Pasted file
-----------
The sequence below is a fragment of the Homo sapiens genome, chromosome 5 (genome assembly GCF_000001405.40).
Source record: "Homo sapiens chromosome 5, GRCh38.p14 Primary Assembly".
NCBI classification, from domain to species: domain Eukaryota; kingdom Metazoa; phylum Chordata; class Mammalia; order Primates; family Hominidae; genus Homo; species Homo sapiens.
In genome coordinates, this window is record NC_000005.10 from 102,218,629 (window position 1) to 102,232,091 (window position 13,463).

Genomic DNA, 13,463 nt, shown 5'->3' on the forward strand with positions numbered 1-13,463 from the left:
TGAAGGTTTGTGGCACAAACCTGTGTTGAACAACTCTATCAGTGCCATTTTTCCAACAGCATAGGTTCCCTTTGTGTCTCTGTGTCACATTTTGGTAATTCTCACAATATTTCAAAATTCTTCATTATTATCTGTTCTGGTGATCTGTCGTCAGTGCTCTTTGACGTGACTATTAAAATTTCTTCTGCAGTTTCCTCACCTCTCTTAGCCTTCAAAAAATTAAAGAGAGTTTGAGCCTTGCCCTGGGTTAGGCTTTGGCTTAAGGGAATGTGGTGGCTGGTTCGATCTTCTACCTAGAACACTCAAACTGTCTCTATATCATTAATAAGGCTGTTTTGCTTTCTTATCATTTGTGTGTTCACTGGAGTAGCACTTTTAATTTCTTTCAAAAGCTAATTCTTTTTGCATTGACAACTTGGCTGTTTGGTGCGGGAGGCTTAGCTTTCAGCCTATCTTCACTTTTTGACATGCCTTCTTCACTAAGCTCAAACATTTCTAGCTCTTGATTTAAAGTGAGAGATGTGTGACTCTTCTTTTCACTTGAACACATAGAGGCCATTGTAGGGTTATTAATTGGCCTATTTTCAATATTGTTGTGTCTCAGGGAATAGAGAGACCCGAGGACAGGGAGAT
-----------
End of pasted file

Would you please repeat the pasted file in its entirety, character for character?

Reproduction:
The sequence below is a fragment of the Homo sapiens genome, chromosome 5 (genome assembly GCF_000001405.40).
Source record: "Homo sapiens chromosome 5, GRCh38.p14 Primary Assembly".
NCBI classification, from domain to species: domain Eukaryota; kingdom Metazoa; phylum Chordata; class Mammalia; order Primates; family Hominidae; genus Homo; species Homo sapiens.
In genome coordinates, this window is record NC_000005.10 from 102,218,629 (window position 1) to 102,232,091 (window position 13,463).

Genomic DNA, 13,463 nt, shown 5'->3' on the forward strand with positions numbered 1-13,463 from the left:
TGAAGGTTTGTGGCACAAACCTGTGTTGAACAACTCTATCAGTGCCATTTTTCCAACAGCATAGGTTCCCTTTGTGTCTCTGTGTCACATTTTGGTAATTCTCACAATATTTCAAAATTCTTCATTATTATCTGTTCTGGTGATCTGTCGTCAGTGCTCTTTGACGTGACTATTAAAATTTCTTCTGCAGTTTCCTCACCTCTCTTAGCCTTCAAAAAATTAAAGAGAGTTTGAGCCTTGCCCTGGGTTAGGCTTTGGCTTAAGGGAATGTGGTGGCTGGTTCGATCTTCTACCTAGAACACTCAAACTGTCTCTATATCATTAATAAGGCTGTTTTGCTTTCTTATCATTTGTGTGTTCACTGGAGTAGCACTTTTAATTTCTTTCAAAAGCTAATTCTTTTTGCATTGACAACTTGGCTGTTTGGTGCGGGAGGCTTAGCTTTCAGCCTATCTTCACTTTTTGACATGCCTTCTTCACTAAGCTCAAACATTTCTAGCTCTTGATTTAAAGTGAGAGATGTGTGACTCTTCTTTTCACTTGAACACATAGAGGCCATTGTAGGGTTATTAATTGGCCTATTTTCAATATTGTTGTGTCTCAGGGAATAGAGAGACCCGAGGACAGGGAGAT